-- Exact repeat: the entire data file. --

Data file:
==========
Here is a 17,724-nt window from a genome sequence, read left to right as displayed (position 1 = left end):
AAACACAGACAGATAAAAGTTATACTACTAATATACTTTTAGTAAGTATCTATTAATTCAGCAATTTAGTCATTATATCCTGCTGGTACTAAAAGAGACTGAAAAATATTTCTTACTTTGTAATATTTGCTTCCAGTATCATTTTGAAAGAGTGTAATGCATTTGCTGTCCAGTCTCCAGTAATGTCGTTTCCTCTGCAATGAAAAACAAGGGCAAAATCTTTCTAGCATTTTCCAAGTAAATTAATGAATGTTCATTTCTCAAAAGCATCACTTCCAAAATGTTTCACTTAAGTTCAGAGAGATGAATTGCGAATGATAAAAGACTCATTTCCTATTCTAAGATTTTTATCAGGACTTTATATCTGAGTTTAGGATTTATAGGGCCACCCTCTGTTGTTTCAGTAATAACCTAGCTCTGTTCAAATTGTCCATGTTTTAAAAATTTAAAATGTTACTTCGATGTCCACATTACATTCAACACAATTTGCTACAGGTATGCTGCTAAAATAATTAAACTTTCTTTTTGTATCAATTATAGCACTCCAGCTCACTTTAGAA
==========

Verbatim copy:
Here is a 17,724-nt window from a genome sequence, read left to right as displayed (position 1 = left end):
AAACACAGACAGATAAAAGTTATACTACTAATATACTTTTAGTAAGTATCTATTAATTCAGCAATTTAGTCATTATATCCTGCTGGTACTAAAAGAGACTGAAAAATATTTCTTACTTTGTAATATTTGCTTCCAGTATCATTTTGAAAGAGTGTAATGCATTTGCTGTCCAGTCTCCAGTAATGTCGTTTCCTCTGCAATGAAAAACAAGGGCAAAATCTTTCTAGCATTTTCCAAGTAAATTAATGAATGTTCATTTCTCAAAAGCATCACTTCCAAAATGTTTCACTTAAGTTCAGAGAGATGAATTGCGAATGATAAAAGACTCATTTCCTATTCTAAGATTTTTATCAGGACTTTATATCTGAGTTTAGGATTTATAGGGCCACCCTCTGTTGTTTCAGTAATAACCTAGCTCTGTTCAAATTGTCCATGTTTTAAAAATTTAAAATGTTACTTCGATGTCCACATTACATTCAACACAATTTGCTACAGGTATGCTGCTAAAATAATTAAACTTTCTTTTTGTATCAATTATAGCACTCCAGCTCACTTTAGAA